The Volvo C70
Volvo via AP file
Convertibles like the Volvo C70, shown here, are popular again, with new, lower-priced hardtops offering both open-air delight of warm, sunny days and the snugness of regular cars in cold weather.
updated 9/24/2006 5:51:49 PM ET 2006-09-24T21:51:49

For many new convertible owners, there’s no need to put the car away for the winter.

This year has seen one of the most competitive and sizable convertible markets in decades, dominated by new, lower-priced hardtops that aim to offer both the open-air delight of warm, sunny days and the security and snugness of regular cars when the cold moves in.

“If you’re in Chicago, this is a fine car to drive in the wintertime,” asserts Volkswagen spokesman Steve Keyes of his company’s Eos. Along with the Pontiac G6 Convertible, Volvo C70 and Mazda MX-5 Miata Power Retractable Hard Top, it’s one of a number of models this year that are changing the convertible world.

Not least in price.

Just last year, an American consumer couldn’t find a new, power-operated hardtop convertible for less than $40,000. Now, three of the nine models with power-operating hardtop have starting retail prices under $30,000. In addition, a record 40 convertible nameplates, softtop and hardtop, are on sale in the United States, and 30 percent of them have starting prices under $33,000. That puts them within reach of many mainstream buyers.

The previous lowest-priced hardtop convertible on the U.S. market was the two-seat Mercedes-Benz SLK280, which started at $44,125 in 2007. The new price leader is the 2007 MX-5 Miata with power hardtop, which began arriving in showrooms late this summer, starting at $24,945.

VW's 2007 Eos is the second lowest-priced hardtop, starting at $28,620, and the 2007 Pontiac G6 is third, at $29,150. Indeed, they are only $850 to $1,380 more, respectively, than the starting price of a 2007 Toyota Camry Solara Convertible with a fabric top.

“Convertibles are on the rise again,” said Jim Hall, analyst for automotive research firm AutoPacific Inc. of Tustin, Calif.

Automakers like stylish convertibles because they can attract new buyers to a brand. Jace Stokes, Pontiac product manager, says the G6 Convertible's appearance has drawn people into dealerships “in areas of the country that have not traditionally been strong for Pontiac.”

Higher priced than comparable sedans and coupes, convertibles also can be profitable for carmakers, Hall said. And it doesn't hurt that auto company executives generally just like eye-catching, open-top vehicles, he added.

VW’s Keyes said the U.S. market is following what has been going on in Europe. VW officials decided they needed a hardtop convertible more than three years ago after learning that Peugeot and Renault would be introducing models.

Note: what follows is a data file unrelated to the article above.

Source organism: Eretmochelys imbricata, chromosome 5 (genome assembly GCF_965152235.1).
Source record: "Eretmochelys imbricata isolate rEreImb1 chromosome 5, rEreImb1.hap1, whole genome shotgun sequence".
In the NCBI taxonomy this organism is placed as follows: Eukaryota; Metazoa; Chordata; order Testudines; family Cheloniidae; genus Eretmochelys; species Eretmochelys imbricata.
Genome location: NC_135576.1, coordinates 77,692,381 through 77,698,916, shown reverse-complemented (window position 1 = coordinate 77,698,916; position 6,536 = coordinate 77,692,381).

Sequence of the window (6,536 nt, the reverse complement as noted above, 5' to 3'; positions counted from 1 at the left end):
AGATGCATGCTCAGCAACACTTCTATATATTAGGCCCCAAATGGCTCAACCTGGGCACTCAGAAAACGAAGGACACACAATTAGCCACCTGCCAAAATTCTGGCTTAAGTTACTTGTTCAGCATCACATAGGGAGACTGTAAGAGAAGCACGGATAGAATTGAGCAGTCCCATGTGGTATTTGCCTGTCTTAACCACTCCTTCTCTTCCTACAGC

“They are, at least in Western Europe, major competitors to Volkswagen,” Keyes said.

Hall said BMW also is putting a hardtop on its next 3-Series convertible. And Chrysler’s 2008 Sebring convertible will be offered with a power-operated hardtop.

While softtops now dominate in the United States, some analysts say hardtops might account for the majority of convertible sales by 2015.

Why the shift?

The first mass-produced, retractable hardtop was Ford’s 1957 Skyliner, but its top worked slowly and its operation was complex. Sales were pitifully small.

Today, technology and new materials help make the new hardtops easier, more reliable and more cost-effective.

And consumers see benefits to hardtops, which are less prone to break-ins and vandalism, and can be easier to care for and clean than fabric tops. When a hardtop is on, the car may be safer in a crash than a softtop car. Hardtop convertibles also tend to be quieter than fabric-topped cars when the roofs are on.

There’s also the “wow” from bystanders watching the intricate folding of the roof sections into the vehicle's back end.

To be sure, there are drawbacks. Though prices are coming down, hardtops still are more expensive than comparable softtops. The lowest-priced convertible, overall, in the U.S. market this year has been the Chrysler PT Cruiser with fabric roof, which starts at $20,530.

Hardtops tend to weigh more than comparable softtop models, and, with a metal roof, can even weigh more than a comparable coupe with fixed roof. With more weight, fuel economy and handling can suffer.

Mechanical complexity also increases with a power-operated hardtop, making repairs more costly. The Eos’ top, for instance, has eight motors. It’s not uncommon for hardtops to have 10 or 12 motors.

In addition, the extra room needed to store a hard top typically reduces trunk space. The Pontiac G6 Convertible, for example, has only 2.2 cubic feet of trunk room when the roof is folded and stored, down from the maximum 12.6 cubic feet when the roof is on. The sibling G6 sedan comes with 14 cubic feet of trunk room.

A final note: Convertibles set a record in new-vehicle registrations of 315,306 in calendar 2004. But they remain a minor niche, accounting for only about 3 percent of total vehicle sales in the country.

© 2013 The Associated Press. All rights reserved. This material may not be published, broadcast, rewritten or redistributed.

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